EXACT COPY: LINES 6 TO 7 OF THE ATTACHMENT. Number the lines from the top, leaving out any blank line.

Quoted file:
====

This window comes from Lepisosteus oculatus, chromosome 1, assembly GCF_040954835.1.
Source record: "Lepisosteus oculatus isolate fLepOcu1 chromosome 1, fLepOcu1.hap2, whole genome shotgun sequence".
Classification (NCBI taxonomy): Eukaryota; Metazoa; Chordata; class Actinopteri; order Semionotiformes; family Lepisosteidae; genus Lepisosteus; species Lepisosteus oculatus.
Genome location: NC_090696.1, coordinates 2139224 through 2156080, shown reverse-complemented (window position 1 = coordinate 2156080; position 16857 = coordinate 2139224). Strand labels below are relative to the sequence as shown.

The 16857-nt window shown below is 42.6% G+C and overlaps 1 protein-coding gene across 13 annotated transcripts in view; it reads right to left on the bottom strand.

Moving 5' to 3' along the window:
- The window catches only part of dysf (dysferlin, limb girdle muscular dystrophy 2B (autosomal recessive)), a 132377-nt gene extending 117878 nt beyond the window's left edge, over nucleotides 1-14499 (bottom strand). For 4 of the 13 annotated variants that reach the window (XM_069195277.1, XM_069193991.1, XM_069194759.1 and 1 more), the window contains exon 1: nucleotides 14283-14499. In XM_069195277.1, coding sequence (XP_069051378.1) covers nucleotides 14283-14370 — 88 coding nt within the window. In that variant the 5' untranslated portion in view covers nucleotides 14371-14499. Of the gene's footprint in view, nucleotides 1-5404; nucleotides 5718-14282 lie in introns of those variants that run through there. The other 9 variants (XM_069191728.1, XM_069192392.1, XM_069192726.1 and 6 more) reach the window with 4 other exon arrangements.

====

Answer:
Moving 5' to 3' along the window:
- The window catches only part of dysf (dysferlin, limb girdle muscular dystrophy 2B (autosomal recessive)), a 132377-nt gene extending 117878 nt beyond the window's left edge, over nucleotides 1-14499 (bottom strand). For 4 of the 13 annotated variants that reach the window (XM_069195277.1, XM_069193991.1, XM_069194759.1 and 1 more), the window contains exon 1: nucleotides 14283-14499. In XM_069195277.1, coding sequence (XP_069051378.1) covers nucleotides 14283-14370 — 88 coding nt within the window. In that variant the 5' untranslated portion in view covers nucleotides 14371-14499. Of the gene's footprint in view, nucleotides 1-5404; nucleotides 5718-14282 lie in introns of those variants that run through there. The other 9 variants (XM_069191728.1, XM_069192392.1, XM_069192726.1 and 6 more) reach the window with 4 other exon arrangements.